Web components start as plain HTML elements, and are upgraded as soon as their implementations are defined in the browser. Calcite Components are automatically defined when they are imported and used in an application. However, sometimes it is necessary to wait until a component is defined before executing specific code.

Hydration

Stencil.js provides the option to add a flag when a component and all of its child components have finished hydrating. This helps prevent any flash of unstyled content (FOUC) as various components are asynchronously loaded and rendered. In Calcite Components, the calcite-hydrated attribute is added to components once they are hydrated, and is useful when debugging your application.

When defined

The whenDefined() method of the customElementRegistry interface returns a promise, which is fulfilled when the specified element is defined.

Once the promise is fulfilled, you can run code that requires the component to be defined, like so:

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customElements.whenDefined("calcite-button").then(() => document.querySelector("calcite-button").setFocus());

Component on ready

To determine when a component is rendered, you can use Stencil's componentOnReady() method. The method returns a Promise that resolves after the componentDidLoad() lifecycle method fires. It is useful for making sure a component is loaded before using it's methods, or when one component is dependent on another.

For example, you may want to display calcite-loader until other component(s) finish rendering:

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(async () => {
  await customElements.whenDefined("calcite-alert");
  await document.querySelector("calcite-alert").componentOnReady();
  document.querySelector("calcite-loader").hidden = true;
})();

Calling a component's method as the callback of requestAnimationFrame ensures the user interface updates with the component's state. For example, if you want to set the current step for calcite-stepper based on the user's browsing history, you can use the goToStep() method:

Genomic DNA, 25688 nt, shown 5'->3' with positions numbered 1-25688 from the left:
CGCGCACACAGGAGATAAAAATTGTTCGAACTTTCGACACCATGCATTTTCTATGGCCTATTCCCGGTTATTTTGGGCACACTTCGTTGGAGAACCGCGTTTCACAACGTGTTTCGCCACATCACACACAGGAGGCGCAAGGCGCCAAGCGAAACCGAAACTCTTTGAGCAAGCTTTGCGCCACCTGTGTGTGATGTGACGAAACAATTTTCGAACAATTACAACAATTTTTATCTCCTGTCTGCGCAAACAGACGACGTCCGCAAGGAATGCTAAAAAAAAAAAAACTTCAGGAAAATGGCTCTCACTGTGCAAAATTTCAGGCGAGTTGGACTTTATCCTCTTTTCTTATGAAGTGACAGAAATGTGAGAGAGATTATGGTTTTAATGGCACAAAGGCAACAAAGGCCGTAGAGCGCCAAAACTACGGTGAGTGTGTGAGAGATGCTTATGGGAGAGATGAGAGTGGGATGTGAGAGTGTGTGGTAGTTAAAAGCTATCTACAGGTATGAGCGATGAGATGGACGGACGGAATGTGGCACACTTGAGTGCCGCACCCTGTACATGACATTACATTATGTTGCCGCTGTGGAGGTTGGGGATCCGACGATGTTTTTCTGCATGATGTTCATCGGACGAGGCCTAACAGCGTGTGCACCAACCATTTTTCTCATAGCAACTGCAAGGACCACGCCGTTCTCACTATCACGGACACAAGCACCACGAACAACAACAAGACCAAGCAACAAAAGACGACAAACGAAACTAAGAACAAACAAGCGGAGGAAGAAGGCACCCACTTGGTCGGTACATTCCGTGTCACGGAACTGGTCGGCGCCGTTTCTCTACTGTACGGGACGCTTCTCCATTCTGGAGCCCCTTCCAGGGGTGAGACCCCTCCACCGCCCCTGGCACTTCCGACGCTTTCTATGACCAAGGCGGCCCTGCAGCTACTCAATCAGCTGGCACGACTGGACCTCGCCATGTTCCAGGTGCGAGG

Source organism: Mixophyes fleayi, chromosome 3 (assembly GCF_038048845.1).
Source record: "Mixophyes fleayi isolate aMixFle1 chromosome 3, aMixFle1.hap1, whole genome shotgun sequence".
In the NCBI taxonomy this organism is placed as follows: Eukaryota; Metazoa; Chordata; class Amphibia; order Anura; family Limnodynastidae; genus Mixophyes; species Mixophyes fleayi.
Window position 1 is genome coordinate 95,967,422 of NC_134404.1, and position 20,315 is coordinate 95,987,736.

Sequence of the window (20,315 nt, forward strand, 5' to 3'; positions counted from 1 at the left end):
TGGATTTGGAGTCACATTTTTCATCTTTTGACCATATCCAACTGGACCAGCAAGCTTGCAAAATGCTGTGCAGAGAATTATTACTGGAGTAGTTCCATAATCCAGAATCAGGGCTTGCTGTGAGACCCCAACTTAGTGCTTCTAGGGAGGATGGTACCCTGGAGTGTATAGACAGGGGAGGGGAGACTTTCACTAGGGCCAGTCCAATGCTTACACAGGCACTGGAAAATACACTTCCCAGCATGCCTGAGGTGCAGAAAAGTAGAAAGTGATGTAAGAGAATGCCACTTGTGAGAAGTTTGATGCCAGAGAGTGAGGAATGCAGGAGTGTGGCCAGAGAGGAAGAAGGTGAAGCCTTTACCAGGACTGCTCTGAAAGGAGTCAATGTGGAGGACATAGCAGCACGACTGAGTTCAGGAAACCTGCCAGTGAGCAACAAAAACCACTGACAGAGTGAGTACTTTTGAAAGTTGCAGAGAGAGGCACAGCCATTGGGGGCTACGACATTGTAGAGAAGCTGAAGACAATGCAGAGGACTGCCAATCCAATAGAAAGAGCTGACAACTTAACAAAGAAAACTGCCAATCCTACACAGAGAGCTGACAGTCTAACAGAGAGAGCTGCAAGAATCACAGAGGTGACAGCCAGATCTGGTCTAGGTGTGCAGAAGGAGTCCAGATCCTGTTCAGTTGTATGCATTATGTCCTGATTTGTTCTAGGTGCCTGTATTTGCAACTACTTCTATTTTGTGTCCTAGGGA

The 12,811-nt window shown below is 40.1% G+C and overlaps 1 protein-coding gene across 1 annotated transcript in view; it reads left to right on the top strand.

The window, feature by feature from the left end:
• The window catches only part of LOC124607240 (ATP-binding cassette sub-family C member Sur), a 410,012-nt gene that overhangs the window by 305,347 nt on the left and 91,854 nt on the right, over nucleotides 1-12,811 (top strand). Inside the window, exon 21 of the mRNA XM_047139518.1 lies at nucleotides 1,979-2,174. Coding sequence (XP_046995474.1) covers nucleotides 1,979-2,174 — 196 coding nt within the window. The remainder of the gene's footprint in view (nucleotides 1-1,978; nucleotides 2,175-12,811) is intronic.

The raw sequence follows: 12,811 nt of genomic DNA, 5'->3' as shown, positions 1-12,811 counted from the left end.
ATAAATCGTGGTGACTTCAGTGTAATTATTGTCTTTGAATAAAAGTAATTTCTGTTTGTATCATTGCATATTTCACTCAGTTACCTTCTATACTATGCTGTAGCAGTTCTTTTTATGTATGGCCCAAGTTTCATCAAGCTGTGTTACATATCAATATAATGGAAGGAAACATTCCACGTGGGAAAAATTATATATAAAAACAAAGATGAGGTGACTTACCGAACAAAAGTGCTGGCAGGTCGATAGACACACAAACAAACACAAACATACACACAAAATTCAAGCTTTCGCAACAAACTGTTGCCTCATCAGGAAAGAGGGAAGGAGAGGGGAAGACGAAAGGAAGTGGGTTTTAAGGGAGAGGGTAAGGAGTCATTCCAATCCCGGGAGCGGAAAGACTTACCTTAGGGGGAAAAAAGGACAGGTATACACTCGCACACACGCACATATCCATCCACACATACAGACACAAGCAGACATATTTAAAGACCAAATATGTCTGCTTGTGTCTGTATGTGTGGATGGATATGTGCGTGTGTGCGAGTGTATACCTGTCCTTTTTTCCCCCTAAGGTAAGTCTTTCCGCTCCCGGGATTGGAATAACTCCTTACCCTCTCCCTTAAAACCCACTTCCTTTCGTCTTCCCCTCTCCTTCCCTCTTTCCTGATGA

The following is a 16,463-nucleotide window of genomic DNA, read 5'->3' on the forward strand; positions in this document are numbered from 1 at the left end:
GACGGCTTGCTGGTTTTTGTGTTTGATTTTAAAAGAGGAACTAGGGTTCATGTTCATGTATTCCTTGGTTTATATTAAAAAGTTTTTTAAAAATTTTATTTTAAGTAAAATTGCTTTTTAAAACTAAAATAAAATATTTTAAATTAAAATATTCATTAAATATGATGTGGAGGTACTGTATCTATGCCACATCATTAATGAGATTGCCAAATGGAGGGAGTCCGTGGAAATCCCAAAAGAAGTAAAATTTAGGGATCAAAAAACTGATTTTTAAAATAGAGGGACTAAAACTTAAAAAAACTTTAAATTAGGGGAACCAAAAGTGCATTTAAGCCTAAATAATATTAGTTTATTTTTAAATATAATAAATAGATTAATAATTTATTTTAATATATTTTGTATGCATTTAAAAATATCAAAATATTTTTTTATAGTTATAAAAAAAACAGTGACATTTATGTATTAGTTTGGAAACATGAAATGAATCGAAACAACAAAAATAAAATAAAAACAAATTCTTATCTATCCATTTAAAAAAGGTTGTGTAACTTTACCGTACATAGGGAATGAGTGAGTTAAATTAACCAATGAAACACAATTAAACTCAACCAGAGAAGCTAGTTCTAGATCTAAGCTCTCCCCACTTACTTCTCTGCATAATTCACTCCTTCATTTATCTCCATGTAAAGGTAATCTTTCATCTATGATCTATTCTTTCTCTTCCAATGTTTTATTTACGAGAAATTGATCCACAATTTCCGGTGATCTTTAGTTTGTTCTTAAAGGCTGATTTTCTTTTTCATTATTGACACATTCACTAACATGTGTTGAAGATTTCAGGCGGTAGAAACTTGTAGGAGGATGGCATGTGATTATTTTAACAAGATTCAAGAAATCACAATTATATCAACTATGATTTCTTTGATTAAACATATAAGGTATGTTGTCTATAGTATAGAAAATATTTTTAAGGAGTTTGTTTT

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(async () => {
  await customElements.whenDefined("calcite-stepper");
  const el = await document.querySelector("calcite-stepper").componentOnReady();
  requestAnimationFrame(() => el.goToStep(3));
})();

Events

Calcite Components creates and triggers events using the CustomEvent() constructor.

CustomEvent behaves similarly to Event, which is emitted by HTML elements, such as when clicking a button. For example, you can still access the element in the event payload's target property.

You can view a component's documentation page to determine whether it has any events, such as the calcite-pagination event. For example:

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document.addEventListener("calcitePaginationChange", event => {
  console.log(`Starting item number on the page: ${event.target.startItem}`);
});

Forms

Each component within a form must be populated with a name attribute in order to pass the value properly on form submission. For instance, adding name attributes to Input Date Picker and Text Area:

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<form>
  <calcite-label>
    Observation date:
    <calcite-input-date-picker name="observation-date"></calcite-input-date-picker>
  </calcite-label>
  <calcite-label>
    Observation notes:
    <calcite-text-area name="observation-notes" placeholder="Observation notes" max-length="250"></calcite-text-area>
  </calcite-label>
  <calcite-button type="submit">Submit</calcite-button>
</form>

For additional considerations with forms, explore accessibility with forms.

Modes

Calcite Components provides light and dark modes, which can be changed using their corresponding CSS classes: calcite-mode-light and calcite-mode-dark. There is also a calcite-mode-auto class which defers to the browser's prefers-color-scheme CSS media query to decide whether the light or dark mode will be used.

Setting the mode class on an element changes all of its child nodes as well. Therefore, to switch the entire application from light to dark, you can do the following:

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<body class="calcite-mode-dark">
  <!-- Your application content -->
</body>